If you had to choose one food that you would miss the most if it were to be removed from your diet, what would it be? Do you sometimes ask yourself this question? In my case, I often wonder. After looking at my daily food habits, a pattern became obvious. If there is no bread for breakfast, I get grumpy. I am not even interested in viennoiseries such as croissants , pain aux raisins or any of those. I can even do without cereals since I did not grow up with them, but certainly not without bread. If there is no bread, it simply means that I am starting my day on the wrong foot (je démarre la journée du mauvais pied). Simply because I love breakfast as a meal and to eat bread in the morning. I don’t know for sure whether I can blame this habit on my being French and I really should not care. But looking at it more closely, it surely is a cultural habit that I have travelled with. In France, you never go to a French table and have a typical French meal without bread. A long time ago, my dad had a little experience which became one of my favorite food stories about him. My dad is so typical! As he was eating in a Chinese restaurant on most likely one of his first times, he waited a short time after the meal was started but before not too long he called the waitress. Not even thinking that what he was going to ask could be something very unusual in a Chinese restaurant, he asked : “Dites-moi, vous n’auriez pas du pain ?” (Listen, would you have some bread?) Since then, this restaurant is known for allowing people to walk in with their baguette under the arm.
Baguette of course is the most common type of bread French people eat, without butter as it is not served on tables. There are tons of varities of bread and I certainly do not need to explain them as I know well that most of you are familiar with them, especially if you have already travelled to France or countries where bread occupies an important role in the staple diet.
It was fun to hear that the new theme for IMBB#25 hosted by Obsession With Food was going to feature bread. As a matter of fact, not any bread but stale bread that would be used in a dish. I did not need to think too long to choose what to make. My brain compiled the list that follows: rustic, country, chunky, soup, hearty and light, herbs, and croûtons . All of those are familiar foods that I grew up with and I love them all.
My dish is a Tarragon Tomato Soup and Its Olive Oil Croûtons.
I used a rye/country-style bread that we just never finished as I bought some more before the end of the first loaf. If this were to be a bad habit, at least it gave me a great reason to make dishes I wouldn’t cook otherwise. And in the end, everyone is happy.
PS: I spent the whole day of Friday in a real photography studio (versus my house!) working in binome with a photographer; I was styling the food. How much fun that was! I loved it and am so thankful to have had this opportunity. Of the two dishes I made, I had chosen to cook this particular soup. I willl be writing about it soon and you will be able to see the difference between pictures taken by a real photographer’s and mine. It will be fun to talk about the life of a studio during a food photo shooting, and what steps need to happen! In the meantime….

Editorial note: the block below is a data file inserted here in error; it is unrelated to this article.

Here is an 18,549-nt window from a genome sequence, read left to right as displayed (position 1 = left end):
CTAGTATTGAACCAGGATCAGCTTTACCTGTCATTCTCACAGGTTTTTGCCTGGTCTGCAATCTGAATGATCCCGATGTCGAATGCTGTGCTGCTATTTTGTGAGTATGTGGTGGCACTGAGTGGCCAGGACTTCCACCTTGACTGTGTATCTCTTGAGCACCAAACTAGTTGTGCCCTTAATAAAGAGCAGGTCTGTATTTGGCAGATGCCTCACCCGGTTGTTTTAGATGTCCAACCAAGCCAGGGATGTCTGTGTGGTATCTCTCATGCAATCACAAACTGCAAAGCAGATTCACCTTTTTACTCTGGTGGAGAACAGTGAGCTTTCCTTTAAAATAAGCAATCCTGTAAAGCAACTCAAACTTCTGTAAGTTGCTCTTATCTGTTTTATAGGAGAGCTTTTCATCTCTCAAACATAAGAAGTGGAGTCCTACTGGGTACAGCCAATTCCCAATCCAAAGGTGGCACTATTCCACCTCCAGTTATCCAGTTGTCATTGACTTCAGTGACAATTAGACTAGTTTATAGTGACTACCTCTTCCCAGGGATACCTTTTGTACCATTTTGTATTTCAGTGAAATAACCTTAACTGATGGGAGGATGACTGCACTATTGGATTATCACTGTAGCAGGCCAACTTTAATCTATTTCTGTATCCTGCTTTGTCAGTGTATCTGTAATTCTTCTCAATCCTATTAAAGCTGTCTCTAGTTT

Vive la soupe et les croûtons! (Let’s celebrate soups and its croûtons!)
- 4 garlic cloves
- 2 large onions
- 4 cups chicken broth
- Olive oil
- A pinch of brown sugar (I used evaporated cane sugar)
- A pinch of chilli (dried)
- 1 bunch of fresh tarragon
- 53 oz tomatoes
- 9 oz cherry tomatoes
- Stale bread (I used a pain de seigle/campagne – rye/country)
- Fleur de sel
- Salt and pepper
- Chop the onion and garlic thinly.
- Chop the tomatoes in quarters.
- Cut the tarragon loosely.
- Heat the chicken stock.
- Heat 2 Tbsp olive oil in a pot and when warm, add the onion and garlic.
- Cook for 5mns on low heat until soft.
- Then add the tomatoes and cook for 5 mns on medium heat.
- Add the chicken stock, the tarragon, the pinch of sugar, the chilli and cover. Cook for 30 mns on low heat.
- Mix your soup keeping it chunky.
- Season with salt and pepper.
- Marinate the bread croûtons in 4 Tbsp nice rich olive oil.
- Chop the cherry tomatoes.
- Take small bowls and add a ladleful of soup.
- Add the croûtons and the chopped cherry tomatoes.
- Add extra chopped tarragon.
- Sprinkle with fleur de sel.
Le coin français
- 4 gousses d’ail
- 2 gros oignons
- 1 l. de bouillon de volaille
- Huile d’olive
- Pincée de sucre roux
- Pincée de piment rouge seche
- 1 beau bouquet d’estragon frais
- 1,5 kg de tomates
- 250 g de tomates cerises
- 4 tranches de pain rassis (pain de seigle/campagne)
- Sel et poivre
- Fleur de sel
- Epluchez et émincez l’ail et les oignons.
- Lavez et coupez les tomates en quartiers.
- Lavez et effeuillez l’estragon.
- Faites chauffer le bouillon de volaille.
- Chauffez 2 càs d’huile d’olive et ajoutez l’ail et les oignons. Faites les revenir pendant 5 mns environ.
- Ajoutez les tomates et mélangez bien. Faites cuire pendant 5 mns.
- Ajoutez le bouillon, l’estragon effeuillé, la pincée de sucre et de piment et couvrez. Faites cuire sur feux doux pendant 30 mns.
- Mixez votre soupe.
- Salez et poivrez.
- Faites mariner vos croûtons dans 4 càs d’huile d’olive.
- Découpez les tomates cerises en petits quartiers.
- Prenez de petits bols et versez-y une bonne louche de soupe.
- Ajoutez les croûtons et les tomates cerises.
- Servez avec des feuilles d’estragon.
- Saupoudrez de fleur de sel.